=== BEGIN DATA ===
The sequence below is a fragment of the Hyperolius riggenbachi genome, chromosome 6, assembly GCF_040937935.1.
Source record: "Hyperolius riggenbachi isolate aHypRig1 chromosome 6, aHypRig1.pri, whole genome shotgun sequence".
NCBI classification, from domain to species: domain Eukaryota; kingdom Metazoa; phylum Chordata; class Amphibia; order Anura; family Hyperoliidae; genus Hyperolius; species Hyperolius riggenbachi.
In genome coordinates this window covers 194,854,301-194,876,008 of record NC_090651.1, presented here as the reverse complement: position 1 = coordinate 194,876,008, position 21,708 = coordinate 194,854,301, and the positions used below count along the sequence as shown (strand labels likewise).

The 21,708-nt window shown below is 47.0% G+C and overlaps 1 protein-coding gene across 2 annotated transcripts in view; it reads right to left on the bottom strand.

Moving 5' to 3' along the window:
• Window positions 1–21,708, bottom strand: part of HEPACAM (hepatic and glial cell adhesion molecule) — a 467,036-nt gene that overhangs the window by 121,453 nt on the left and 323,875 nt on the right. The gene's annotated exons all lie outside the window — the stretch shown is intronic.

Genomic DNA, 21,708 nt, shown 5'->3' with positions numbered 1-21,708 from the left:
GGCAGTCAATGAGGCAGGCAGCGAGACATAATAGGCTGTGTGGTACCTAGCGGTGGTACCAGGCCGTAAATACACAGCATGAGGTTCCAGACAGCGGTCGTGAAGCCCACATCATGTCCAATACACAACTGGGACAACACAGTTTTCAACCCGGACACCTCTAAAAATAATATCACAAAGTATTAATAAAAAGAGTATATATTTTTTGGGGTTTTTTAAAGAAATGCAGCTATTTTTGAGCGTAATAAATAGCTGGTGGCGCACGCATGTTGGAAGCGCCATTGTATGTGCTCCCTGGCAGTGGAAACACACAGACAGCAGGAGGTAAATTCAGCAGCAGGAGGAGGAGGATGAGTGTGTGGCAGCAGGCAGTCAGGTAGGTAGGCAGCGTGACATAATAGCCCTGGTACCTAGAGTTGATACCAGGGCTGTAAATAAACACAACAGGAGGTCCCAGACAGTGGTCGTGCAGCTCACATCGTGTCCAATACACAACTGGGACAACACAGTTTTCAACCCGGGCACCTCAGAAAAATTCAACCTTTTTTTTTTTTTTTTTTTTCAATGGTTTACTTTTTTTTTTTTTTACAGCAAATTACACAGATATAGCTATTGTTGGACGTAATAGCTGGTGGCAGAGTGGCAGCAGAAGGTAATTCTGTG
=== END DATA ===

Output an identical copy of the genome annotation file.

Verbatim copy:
The sequence below is a fragment of the Hyperolius riggenbachi genome, chromosome 6, assembly GCF_040937935.1.
Source record: "Hyperolius riggenbachi isolate aHypRig1 chromosome 6, aHypRig1.pri, whole genome shotgun sequence".
NCBI classification, from domain to species: domain Eukaryota; kingdom Metazoa; phylum Chordata; class Amphibia; order Anura; family Hyperoliidae; genus Hyperolius; species Hyperolius riggenbachi.
In genome coordinates this window covers 194,854,301-194,876,008 of record NC_090651.1, presented here as the reverse complement: position 1 = coordinate 194,876,008, position 21,708 = coordinate 194,854,301, and the positions used below count along the sequence as shown (strand labels likewise).

The 21,708-nt window shown below is 47.0% G+C and overlaps 1 protein-coding gene across 2 annotated transcripts in view; it reads right to left on the bottom strand.

Moving 5' to 3' along the window:
• Window positions 1–21,708, bottom strand: part of HEPACAM (hepatic and glial cell adhesion molecule) — a 467,036-nt gene that overhangs the window by 121,453 nt on the left and 323,875 nt on the right. The gene's annotated exons all lie outside the window — the stretch shown is intronic.

Genomic DNA, 21,708 nt, shown 5'->3' with positions numbered 1-21,708 from the left:
GGCAGTCAATGAGGCAGGCAGCGAGACATAATAGGCTGTGTGGTACCTAGCGGTGGTACCAGGCCGTAAATACACAGCATGAGGTTCCAGACAGCGGTCGTGAAGCCCACATCATGTCCAATACACAACTGGGACAACACAGTTTTCAACCCGGACACCTCTAAAAATAATATCACAAAGTATTAATAAAAAGAGTATATATTTTTTGGGGTTTTTTAAAGAAATGCAGCTATTTTTGAGCGTAATAAATAGCTGGTGGCGCACGCATGTTGGAAGCGCCATTGTATGTGCTCCCTGGCAGTGGAAACACACAGACAGCAGGAGGTAAATTCAGCAGCAGGAGGAGGAGGATGAGTGTGTGGCAGCAGGCAGTCAGGTAGGTAGGCAGCGTGACATAATAGCCCTGGTACCTAGAGTTGATACCAGGGCTGTAAATAAACACAACAGGAGGTCCCAGACAGTGGTCGTGCAGCTCACATCGTGTCCAATACACAACTGGGACAACACAGTTTTCAACCCGGGCACCTCAGAAAAATTCAACCTTTTTTTTTTTTTTTTTTTTCAATGGTTTACTTTTTTTTTTTTTTACAGCAAATTACACAGATATAGCTATTGTTGGACGTAATAGCTGGTGGCAGAGTGGCAGCAGAAGGTAATTCTGTG